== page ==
Health Officials Issue Warning on Zika Virus - WBOC-TV 16, Delmarvas News Leader, FOX 21 -

Health Officials Issue Warning on Zika Virus

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DOVER, Del. - The Delaware Division of Public Health endorsed national safety guidelines on Friday, relating to the spread of the Zika virus. The travel guidelines have been issued by the Centers for Disease Control and Prevention, and are urging pregnant women to postpone travel to areas where Zika transmission is ongoing.

Those impacted countries include Brazil, Colombia, Venezuela, Barbados, Dominican Republic, Haiti, Puerto Rico, U.S. Virgin Islands, Mexico, Guatemala, El Salvador, Honduras, and Panama. For the complete list of Caribbean, Central and South American, and African countries impacted, visit http://wwwnc.cdc.gov/travel/notices.

“All cases of Zika transmission have occurred outside the continental United States,” said DPH Director Dr. Karyl Rattay.  “All cases in the continental U.S. are linked to travel and we have no lab-confirmed cases in Delaware. But, given the reports of serious birth defects in babies of mothers infected with Zika, DPH wanted to reinforce the CDC travel guidelines.”

There is neither a vaccine nor antiviral medications available to prevent Zika virus infection, and so the CDC is recommending that people take the guidelines seriously if they are pregnant, or trying to become pregnant. 

The World Trade Organization has called the spread of the illness "explosive," calling for immediate action to be taken. 

"The level of alarm is severely high..." said Margaret Chan, the director general of the World Health Organization. "We need to get some answers quickly."

There are currently in between three and four million cases of the illness, across the globe. That includes at least 32 reported cases in the United States, across 12 states and Washington, DC. That includes a case in Virginia. None of the cases in the United States were transmitted locally. All of the infected people were travelers. 

There have been reports of a serious birth defect of the brain called microcephaly, a condition in which a baby’s head is smaller than expected when compared to babies of the same sex and age, and other poor pregnancy outcomes in babies of mothers who were infected with Zika virus while pregnant. Knowledge of the link between Zika and these outcomes is evolving, but until more is known, DPH joins the CDC in recommending special precautions.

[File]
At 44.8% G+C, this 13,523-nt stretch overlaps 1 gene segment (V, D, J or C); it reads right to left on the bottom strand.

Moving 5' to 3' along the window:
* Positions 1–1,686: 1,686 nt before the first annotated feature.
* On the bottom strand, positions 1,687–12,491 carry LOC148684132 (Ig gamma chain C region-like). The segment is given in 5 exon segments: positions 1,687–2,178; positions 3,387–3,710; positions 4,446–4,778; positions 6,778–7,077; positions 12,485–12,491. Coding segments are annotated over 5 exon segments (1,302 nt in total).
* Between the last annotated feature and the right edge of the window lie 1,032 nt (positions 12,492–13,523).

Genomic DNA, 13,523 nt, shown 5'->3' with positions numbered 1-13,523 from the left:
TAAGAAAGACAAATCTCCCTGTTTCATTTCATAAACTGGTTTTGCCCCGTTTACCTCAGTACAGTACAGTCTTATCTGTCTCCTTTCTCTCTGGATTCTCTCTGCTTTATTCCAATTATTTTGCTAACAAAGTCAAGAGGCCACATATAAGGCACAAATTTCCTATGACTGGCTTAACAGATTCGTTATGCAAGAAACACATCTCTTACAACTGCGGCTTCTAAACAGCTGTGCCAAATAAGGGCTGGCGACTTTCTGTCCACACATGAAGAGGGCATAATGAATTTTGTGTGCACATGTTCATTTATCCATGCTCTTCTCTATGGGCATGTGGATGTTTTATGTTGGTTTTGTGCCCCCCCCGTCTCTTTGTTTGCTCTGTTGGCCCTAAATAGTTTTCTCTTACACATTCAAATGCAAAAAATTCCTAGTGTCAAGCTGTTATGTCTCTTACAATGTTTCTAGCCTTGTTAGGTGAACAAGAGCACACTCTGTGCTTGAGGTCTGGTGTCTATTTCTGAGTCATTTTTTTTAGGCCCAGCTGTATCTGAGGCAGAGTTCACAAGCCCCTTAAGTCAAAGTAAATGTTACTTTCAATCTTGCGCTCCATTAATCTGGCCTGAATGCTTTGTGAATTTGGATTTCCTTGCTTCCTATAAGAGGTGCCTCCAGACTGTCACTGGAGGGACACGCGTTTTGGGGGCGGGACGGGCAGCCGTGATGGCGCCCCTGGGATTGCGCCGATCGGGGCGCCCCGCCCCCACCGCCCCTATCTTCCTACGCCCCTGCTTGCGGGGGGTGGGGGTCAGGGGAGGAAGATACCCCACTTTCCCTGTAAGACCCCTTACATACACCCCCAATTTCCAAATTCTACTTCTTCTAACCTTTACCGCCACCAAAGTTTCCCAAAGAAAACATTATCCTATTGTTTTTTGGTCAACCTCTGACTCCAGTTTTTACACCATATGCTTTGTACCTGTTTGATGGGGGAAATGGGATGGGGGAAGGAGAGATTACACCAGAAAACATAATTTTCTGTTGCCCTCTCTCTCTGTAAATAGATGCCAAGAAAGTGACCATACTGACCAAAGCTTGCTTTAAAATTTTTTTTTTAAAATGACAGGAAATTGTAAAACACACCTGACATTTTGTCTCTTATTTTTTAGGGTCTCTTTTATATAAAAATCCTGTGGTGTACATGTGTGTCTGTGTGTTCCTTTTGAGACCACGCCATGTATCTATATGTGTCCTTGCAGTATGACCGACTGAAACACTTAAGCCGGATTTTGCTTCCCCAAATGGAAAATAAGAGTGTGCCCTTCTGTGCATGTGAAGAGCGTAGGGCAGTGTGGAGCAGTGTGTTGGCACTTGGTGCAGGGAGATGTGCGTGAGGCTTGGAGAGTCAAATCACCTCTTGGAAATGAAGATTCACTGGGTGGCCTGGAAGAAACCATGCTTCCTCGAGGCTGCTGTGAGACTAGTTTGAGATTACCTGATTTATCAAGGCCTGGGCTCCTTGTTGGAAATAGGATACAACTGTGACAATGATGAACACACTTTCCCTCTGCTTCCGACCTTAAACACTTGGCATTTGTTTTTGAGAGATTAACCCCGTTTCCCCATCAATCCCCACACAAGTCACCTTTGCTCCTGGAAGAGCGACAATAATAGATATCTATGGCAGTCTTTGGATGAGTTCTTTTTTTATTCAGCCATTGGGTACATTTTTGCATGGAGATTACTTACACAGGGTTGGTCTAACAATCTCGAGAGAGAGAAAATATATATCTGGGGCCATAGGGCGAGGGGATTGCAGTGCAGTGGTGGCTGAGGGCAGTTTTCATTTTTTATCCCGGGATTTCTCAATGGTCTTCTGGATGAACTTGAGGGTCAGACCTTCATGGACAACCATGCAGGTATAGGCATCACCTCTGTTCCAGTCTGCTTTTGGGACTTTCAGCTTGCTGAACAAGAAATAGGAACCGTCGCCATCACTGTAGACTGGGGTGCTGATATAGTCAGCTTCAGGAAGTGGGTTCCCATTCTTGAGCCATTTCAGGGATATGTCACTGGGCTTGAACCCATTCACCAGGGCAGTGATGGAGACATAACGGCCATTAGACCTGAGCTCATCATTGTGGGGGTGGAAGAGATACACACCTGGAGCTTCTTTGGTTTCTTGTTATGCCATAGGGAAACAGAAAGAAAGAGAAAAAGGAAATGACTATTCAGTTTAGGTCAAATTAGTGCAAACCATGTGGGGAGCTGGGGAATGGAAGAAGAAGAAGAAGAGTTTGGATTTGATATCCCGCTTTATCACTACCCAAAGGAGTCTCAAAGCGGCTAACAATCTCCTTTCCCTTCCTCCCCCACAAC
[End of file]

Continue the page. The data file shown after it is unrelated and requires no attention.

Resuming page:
Lewes grandmother Linda Tilley said that the rise of this virus is "troubling."

"When I think of something like this," she said. "It's - I want to cry. I want to cry. I mean, I'm 67 years old, and I've seen so much in my lifetime. Now there's just one more thing." 

A frightening aspect of the spread of the disease is that the majority of those infected do not show symptoms. That allows for the virus to "silently strike" the most vulnerable victims, pregnant women and babies. 

Milton father Lucas Pensinger, said he hopes the global community can be prepared, in combating the disease. 

"It's something people should know about," he said. "Something that is worth educating. I know definitely any time things are affecting unborn children or young children, it gets people pretty scared." 

The DDPH said that all women who traveled to an area with ongoing Zika virus transmission during pregnancy should be evaluated for Zika virus infection and tested in accordance with CDC latest guidance. To report a potential illness or receive further guidance on testing, call the DPH Office of Infectious Disease Epidemiology at 302-744-4990.

For further information on Zika, visit CDC Frequently Asked Questions.

For clinical guidance on screening, visit here.

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